But judgment on the side of persons and institutions must be made and acted upon nonetheless; or else we would surely be sucked-into the prevalent evil (which is what happens to all those regard 'judging' as a sin - a refusal to judge is a sin with built-in refusal to repent, because it is a value inversion).

Wm Jas Tychonievich said...

When I said "roughly analogous to the Catholic distinction between mortal and venial sins," I did mean only roughly analogous. Obviously, "severity" is not the key factor.

I'm not sure repentance is, either, though. Repentance is certainly of fundamental importance, but does it relaly define "sides"? Would you say of someone like Severus Snape that he was a very nasty person but he always repented?

Jack said...

I'm re-reading the books now. I've just started the 5th, The Order of the Phoenix. Apparently this is Rowling's least favourite because she believes it's too long; but really, she should see that in taking on such an epic and sweeping story with so many characters and subplots, at some point there would have to be a larger book to give us the full scope of the action, and naturally that's the 5th book which marks the start of the Second Wizarding War and Harry's transition to manhood and full-on hero. We really see how layered and complex the story is here, and how grand and true her original inspiration was. I have a soft spot for the first three books because Harry's more innocent and childlike in them, and I love the fairy tale atmosphere of these books because I find them so cosy and heartwarming; but Rowling had to take on the darker and more mature elements of the story in the later books, which I think she succeeds admirably it. It must have been difficult to write such a transition.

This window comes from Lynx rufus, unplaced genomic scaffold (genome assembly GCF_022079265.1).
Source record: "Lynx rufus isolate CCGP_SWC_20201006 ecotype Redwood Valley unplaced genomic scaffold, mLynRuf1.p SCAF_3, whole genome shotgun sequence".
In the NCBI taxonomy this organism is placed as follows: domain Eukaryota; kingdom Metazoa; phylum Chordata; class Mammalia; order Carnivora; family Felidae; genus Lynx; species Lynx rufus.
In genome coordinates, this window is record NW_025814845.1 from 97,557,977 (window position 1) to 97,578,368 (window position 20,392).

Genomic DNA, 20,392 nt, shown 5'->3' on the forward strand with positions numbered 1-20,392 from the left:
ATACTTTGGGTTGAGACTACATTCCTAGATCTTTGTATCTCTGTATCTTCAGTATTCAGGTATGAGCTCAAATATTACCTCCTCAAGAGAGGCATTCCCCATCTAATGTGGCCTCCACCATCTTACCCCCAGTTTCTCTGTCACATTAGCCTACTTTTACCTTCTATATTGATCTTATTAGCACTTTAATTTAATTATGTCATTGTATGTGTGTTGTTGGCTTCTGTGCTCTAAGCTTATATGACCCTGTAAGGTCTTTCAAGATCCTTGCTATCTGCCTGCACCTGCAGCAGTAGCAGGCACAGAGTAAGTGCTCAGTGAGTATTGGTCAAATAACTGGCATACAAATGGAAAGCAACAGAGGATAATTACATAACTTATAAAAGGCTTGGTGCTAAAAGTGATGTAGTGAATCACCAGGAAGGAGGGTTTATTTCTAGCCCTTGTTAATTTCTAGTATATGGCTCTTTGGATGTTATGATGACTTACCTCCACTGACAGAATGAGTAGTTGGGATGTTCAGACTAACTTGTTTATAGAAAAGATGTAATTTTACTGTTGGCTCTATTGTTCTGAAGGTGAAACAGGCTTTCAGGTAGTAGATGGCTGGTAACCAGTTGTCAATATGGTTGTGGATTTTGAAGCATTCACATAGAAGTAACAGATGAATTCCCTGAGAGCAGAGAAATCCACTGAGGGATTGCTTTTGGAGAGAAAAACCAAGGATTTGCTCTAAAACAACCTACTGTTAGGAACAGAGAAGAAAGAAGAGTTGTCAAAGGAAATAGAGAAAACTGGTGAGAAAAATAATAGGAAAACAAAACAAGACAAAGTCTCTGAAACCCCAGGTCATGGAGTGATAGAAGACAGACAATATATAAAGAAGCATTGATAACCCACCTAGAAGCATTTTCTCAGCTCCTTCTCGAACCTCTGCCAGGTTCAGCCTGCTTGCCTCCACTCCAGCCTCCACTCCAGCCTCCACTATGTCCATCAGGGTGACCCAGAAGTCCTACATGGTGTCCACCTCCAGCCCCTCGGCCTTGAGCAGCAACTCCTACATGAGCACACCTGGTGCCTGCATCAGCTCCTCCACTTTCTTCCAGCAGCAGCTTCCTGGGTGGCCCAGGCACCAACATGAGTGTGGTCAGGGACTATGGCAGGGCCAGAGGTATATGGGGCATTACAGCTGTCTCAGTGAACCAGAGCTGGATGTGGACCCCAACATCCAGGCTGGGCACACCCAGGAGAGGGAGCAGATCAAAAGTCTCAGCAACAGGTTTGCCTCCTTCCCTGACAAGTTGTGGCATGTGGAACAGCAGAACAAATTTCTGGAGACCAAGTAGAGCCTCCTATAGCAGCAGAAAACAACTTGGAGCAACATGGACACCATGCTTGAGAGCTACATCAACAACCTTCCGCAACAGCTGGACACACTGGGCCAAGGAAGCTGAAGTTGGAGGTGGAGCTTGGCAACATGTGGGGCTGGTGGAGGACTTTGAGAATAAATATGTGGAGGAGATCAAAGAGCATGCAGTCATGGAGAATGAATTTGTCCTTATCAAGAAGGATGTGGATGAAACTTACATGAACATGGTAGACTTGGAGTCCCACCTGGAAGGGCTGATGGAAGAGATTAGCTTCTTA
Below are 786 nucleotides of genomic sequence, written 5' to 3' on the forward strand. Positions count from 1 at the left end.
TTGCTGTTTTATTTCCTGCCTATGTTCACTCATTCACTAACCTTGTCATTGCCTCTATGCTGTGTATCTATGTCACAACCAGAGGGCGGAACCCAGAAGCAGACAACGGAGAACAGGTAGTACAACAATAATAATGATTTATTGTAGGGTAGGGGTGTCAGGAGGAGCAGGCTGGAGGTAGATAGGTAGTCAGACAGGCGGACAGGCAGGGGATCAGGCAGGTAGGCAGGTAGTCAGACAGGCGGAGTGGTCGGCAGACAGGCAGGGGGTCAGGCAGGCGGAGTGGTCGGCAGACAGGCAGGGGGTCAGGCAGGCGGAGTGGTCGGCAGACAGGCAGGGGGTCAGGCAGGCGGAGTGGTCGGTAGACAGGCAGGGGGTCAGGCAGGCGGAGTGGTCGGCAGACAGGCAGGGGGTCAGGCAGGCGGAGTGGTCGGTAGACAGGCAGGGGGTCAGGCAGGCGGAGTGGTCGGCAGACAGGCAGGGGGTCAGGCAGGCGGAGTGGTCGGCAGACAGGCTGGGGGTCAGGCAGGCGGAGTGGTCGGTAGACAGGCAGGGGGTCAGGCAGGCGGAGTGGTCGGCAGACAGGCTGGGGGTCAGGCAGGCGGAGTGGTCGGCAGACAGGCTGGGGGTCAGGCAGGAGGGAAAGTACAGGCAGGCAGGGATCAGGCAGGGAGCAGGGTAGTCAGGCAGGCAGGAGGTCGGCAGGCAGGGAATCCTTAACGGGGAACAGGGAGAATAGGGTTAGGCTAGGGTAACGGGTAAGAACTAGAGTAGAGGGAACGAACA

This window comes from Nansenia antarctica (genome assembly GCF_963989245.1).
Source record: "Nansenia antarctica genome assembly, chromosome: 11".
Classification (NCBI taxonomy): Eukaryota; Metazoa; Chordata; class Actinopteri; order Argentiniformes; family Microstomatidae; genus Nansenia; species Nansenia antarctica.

The overall structure of the books is marvellous. The universities should take their literary merits much more seriously, but sadly the literature departments fetishise the wrong things (moral subversiveness, formal stunts, stylistic tricks, Marxist concepts, Freudian aesthetics... ) to appreciate a more classical work. I do think there will be a time when Tolkien and Rowling will be officially recognised for the full extent of their genius, as they already have been popularly, and writers the academy has idolised for a century, like Joyce and Nabokov and (my least favourite, maybe the only writer I truly hate) T. S. Eliot*, will be recognised as being relatively mediocre writers who made their fame on mere style and literary fashion.

* I instinctively see Eliot as a kind of artistic fraud, a hack. I can't see why he's so highly regarded except people mistaking his purposively obscure style as evidence of being profound, when he's obviously pseudo-profound. He's had such an awful influence on poetry too, being more responsible than anyone for making pretentious, pseudo-metaphysical twaddle the sign of poetic genius. Fernando Pessoa wipes the floor with Eliot but sadly he wrote in Portuguese and not this politically dominant language of English.

Bruce Charlton said...